Businesses impacted by COVID-19 can apply for loans through June 30, 2020, and loans are retroactive to February 15, 2020, in order to help bring back workers that may have already been laid off.

Eligible businesses include for-profit businesses and 501(c)(3) organizations with 500 or fewer employees, as well as sole proprietorships.


Small Business Debt Relief Program:

This program will provide immediate relief to small businesses with non-disaster SBA loans, in particular 7(a), 504, and microloans.

Under it, SBA will cover all loan payments on these SBA loans, including principal, interest, and fees, for six months.

This relief will also be available to new borrowers who take out loans within six months of the President signing the bill into law.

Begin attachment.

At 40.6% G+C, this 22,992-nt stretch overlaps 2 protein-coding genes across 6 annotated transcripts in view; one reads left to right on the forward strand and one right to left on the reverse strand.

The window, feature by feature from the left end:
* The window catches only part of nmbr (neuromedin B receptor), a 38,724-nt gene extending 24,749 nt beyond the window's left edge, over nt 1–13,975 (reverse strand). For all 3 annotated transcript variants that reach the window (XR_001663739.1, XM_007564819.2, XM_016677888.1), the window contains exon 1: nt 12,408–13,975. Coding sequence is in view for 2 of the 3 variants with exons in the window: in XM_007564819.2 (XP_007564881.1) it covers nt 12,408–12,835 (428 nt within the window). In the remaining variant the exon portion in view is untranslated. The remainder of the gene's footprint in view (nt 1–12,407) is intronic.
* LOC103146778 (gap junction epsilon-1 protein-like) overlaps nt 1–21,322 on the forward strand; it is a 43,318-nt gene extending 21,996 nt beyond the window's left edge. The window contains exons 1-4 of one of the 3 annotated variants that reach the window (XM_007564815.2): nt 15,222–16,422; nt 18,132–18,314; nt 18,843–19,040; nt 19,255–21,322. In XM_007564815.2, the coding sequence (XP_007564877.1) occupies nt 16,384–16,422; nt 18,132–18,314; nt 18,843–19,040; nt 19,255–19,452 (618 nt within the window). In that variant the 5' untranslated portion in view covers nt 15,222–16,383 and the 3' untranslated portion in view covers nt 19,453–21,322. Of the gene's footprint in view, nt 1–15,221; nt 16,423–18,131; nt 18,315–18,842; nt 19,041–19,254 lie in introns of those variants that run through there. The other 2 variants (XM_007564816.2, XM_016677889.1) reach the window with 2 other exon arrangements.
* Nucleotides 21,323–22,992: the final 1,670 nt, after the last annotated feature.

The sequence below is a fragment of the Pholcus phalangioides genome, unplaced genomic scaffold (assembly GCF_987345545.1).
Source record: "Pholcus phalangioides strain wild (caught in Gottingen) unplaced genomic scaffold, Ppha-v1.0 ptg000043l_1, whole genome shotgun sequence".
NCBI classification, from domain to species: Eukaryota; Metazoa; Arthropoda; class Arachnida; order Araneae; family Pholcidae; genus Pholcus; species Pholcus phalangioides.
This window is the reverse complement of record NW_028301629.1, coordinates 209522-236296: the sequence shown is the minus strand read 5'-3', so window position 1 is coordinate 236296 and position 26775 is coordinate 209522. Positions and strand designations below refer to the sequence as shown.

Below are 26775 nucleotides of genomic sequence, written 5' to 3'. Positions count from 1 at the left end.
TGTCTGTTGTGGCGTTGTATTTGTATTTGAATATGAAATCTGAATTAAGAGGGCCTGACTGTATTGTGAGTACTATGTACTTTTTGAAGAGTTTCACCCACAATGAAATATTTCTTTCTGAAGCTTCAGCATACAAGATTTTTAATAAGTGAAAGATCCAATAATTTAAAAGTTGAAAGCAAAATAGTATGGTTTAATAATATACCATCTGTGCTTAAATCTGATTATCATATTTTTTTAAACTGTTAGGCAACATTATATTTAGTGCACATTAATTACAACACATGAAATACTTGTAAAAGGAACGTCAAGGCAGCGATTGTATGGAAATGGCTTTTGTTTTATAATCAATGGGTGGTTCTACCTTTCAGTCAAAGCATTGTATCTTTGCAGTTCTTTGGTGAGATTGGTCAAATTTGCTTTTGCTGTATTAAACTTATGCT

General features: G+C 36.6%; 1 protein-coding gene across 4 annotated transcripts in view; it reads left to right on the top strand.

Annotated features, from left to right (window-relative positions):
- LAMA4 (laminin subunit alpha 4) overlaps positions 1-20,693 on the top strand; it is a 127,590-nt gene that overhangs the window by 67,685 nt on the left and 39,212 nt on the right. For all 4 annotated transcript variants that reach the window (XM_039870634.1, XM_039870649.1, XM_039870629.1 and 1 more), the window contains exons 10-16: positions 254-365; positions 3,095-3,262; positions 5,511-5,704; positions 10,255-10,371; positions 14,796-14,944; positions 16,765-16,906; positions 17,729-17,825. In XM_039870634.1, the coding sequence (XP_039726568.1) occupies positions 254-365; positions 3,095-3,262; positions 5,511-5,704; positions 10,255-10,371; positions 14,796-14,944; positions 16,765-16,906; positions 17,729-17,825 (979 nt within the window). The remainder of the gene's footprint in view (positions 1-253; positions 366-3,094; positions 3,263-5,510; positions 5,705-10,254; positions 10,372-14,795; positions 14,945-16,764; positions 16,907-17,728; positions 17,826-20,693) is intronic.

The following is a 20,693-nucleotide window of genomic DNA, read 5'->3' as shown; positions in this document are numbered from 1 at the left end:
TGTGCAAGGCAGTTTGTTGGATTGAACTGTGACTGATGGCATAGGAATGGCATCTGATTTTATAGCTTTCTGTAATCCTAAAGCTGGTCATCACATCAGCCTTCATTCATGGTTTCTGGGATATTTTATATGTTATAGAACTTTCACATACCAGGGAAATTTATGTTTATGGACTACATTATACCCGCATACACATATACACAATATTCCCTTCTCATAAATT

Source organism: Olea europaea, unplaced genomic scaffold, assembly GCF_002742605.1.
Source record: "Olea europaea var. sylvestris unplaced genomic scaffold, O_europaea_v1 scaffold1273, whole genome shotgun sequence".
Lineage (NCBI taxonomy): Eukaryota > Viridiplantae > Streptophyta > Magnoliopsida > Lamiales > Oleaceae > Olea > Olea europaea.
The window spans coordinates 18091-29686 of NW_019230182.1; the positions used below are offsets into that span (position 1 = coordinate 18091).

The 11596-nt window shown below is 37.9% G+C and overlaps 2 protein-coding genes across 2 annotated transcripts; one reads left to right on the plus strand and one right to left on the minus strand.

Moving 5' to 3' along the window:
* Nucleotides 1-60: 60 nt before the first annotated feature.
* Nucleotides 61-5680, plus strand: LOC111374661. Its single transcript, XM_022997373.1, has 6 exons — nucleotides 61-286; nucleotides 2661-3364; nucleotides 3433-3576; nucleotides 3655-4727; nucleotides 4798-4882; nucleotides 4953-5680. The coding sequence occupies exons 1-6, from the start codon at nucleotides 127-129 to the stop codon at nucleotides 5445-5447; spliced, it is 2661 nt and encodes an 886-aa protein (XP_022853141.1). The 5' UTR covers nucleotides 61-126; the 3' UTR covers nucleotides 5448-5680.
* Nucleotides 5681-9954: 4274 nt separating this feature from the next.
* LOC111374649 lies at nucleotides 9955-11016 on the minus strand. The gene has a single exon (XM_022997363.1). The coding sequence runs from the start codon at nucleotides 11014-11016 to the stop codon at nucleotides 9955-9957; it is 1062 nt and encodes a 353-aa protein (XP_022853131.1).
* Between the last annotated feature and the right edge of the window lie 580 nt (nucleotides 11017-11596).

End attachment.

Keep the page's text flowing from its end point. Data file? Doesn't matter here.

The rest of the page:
Economic Injury Disaster Loans & Emergency Economic Injury Grants

These grants provide an emergency advance of up to $10,000 to small businesses and private non-profits harmed by COVID-19 within three days of applying for an SBA Economic Injury Disaster Loan (EIDL).

To access the advance, you first apply for an EIDL and then request the advance.

The advance does not need to be repaid under any circumstance and may be used to keep employees on payroll, to pay for sick leave, meet increased production costs due to supply chain disruptions, or pay business obligations, including debts, rent and mortgage payments.


Small Business Tax Provisions: